Electoral Competition and Factional Sabotage
49 Pages Posted: 16 Feb 2019 Last revised: 15 Nov 2019
Date Written: March 26, 2019
Intra-party sabotage is widespread and can be detrimental to political parties. This paper examines the interaction between party leadership and factions in a probabilistic model of elections, where the occurrence of sabotage is driven by both intra-party and inter-party competition. Factions can devote their campaign resources to either promote the party or to undermine other factions. Leaders decide how to redistribute electoral spoils among factions in form of prizes, based on an imperfect indicator of factions’ resource allocation. Results show that intra-party and inter-party competition are substitutes: in majoritarian democracies factions sabotage less than in consensus democracies. Anticipating factional incentives, the party leadership tends to choose prizes that reward factions’ effort toward promoting the party. Surprisingly, when factions in the same party have different ideological preferences, in equilibrium the leadership can encourage sabotage to increase the party chances at the poll. By identifying the conditions under which intra-party sabotage is more likely to occur, the model suggests when political scandals could emerge from within the party and how the leadership could react to them.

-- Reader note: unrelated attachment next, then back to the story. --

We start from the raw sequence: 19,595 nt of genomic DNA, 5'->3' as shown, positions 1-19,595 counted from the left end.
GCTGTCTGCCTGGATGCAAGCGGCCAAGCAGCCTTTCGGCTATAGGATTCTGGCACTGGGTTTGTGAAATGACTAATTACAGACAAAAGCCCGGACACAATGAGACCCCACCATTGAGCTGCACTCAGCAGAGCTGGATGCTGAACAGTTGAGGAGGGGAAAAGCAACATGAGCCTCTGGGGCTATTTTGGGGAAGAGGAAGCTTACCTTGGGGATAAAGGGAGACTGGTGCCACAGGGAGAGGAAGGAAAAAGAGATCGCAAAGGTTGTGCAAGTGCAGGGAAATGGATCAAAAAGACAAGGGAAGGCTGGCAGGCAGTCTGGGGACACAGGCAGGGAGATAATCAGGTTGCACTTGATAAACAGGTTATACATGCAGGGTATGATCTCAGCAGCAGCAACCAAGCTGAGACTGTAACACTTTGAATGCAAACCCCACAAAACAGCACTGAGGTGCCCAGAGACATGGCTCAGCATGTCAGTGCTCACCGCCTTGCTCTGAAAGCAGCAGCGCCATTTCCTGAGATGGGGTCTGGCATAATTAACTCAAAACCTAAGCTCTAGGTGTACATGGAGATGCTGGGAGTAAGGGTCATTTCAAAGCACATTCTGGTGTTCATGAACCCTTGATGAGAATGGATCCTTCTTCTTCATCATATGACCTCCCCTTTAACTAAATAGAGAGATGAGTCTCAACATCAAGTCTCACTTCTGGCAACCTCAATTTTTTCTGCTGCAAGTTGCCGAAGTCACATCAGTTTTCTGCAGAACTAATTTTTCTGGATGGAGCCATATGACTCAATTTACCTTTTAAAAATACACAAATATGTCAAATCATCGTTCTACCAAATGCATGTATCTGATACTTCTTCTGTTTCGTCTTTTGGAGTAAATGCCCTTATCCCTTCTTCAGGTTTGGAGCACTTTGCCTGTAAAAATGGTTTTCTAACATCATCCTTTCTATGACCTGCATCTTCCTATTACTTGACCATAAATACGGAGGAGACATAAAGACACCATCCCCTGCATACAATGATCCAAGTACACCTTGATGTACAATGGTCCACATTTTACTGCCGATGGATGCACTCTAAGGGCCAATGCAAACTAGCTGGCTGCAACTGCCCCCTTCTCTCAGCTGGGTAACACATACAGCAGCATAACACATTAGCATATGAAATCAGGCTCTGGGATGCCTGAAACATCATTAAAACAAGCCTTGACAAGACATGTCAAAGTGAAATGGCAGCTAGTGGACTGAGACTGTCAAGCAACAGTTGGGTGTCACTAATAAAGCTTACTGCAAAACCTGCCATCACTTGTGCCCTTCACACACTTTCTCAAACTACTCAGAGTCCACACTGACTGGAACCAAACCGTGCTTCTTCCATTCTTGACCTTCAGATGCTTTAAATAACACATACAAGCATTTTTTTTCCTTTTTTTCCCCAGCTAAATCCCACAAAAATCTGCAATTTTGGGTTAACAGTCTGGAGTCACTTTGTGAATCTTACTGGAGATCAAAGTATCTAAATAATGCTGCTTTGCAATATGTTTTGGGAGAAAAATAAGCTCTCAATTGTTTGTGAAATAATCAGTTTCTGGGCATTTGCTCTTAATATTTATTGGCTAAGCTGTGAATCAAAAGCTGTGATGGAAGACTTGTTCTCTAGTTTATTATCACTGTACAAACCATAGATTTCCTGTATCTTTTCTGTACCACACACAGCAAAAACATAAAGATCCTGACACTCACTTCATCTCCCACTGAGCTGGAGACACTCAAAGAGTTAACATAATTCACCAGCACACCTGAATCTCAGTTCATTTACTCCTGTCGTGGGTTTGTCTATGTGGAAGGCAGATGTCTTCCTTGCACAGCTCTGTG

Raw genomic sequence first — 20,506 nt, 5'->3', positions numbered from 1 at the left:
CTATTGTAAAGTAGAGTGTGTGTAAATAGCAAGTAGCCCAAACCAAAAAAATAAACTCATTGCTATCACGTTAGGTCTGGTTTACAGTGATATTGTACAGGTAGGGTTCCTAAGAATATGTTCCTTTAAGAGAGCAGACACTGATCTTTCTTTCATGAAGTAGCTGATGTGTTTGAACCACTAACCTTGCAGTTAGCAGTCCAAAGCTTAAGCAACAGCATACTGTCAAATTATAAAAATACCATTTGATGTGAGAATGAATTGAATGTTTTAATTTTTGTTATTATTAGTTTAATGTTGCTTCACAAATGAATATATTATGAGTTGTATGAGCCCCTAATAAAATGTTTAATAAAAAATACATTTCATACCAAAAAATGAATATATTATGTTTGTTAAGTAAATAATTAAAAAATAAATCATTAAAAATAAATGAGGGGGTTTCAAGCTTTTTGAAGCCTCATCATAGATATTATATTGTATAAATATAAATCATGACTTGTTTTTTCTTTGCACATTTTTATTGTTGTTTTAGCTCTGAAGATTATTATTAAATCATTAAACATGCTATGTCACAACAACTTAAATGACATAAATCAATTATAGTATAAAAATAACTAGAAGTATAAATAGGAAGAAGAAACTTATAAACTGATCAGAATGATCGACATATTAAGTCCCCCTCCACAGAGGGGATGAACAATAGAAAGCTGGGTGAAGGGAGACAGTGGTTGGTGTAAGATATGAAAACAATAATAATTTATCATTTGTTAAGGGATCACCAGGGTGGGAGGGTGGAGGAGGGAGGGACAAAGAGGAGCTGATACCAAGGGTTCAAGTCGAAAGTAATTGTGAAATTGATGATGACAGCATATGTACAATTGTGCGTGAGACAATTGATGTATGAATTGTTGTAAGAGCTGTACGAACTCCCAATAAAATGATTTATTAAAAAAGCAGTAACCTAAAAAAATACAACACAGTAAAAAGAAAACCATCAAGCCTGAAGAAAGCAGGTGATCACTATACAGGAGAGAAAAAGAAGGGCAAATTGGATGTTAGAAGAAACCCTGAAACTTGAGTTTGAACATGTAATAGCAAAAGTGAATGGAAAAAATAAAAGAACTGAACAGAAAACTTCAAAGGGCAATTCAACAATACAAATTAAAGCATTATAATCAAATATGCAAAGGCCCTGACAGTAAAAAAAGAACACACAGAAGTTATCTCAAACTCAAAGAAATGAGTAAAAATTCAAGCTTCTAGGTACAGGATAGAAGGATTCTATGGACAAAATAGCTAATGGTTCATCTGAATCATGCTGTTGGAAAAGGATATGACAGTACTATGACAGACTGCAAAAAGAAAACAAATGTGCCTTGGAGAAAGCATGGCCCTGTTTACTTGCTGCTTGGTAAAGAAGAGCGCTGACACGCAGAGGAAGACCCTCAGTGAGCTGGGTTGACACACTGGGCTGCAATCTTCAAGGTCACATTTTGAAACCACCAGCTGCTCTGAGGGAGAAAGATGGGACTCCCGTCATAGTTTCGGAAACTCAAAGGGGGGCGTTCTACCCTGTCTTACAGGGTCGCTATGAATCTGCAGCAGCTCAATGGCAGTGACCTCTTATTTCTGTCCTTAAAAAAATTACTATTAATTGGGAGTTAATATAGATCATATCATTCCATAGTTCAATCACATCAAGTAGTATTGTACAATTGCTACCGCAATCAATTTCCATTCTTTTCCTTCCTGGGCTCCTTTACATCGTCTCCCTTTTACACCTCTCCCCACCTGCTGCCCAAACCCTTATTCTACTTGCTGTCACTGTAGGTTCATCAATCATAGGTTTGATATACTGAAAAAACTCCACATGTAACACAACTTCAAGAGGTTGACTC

Keywords: Factions, Party Organization, Electoral Competition, Sabotage
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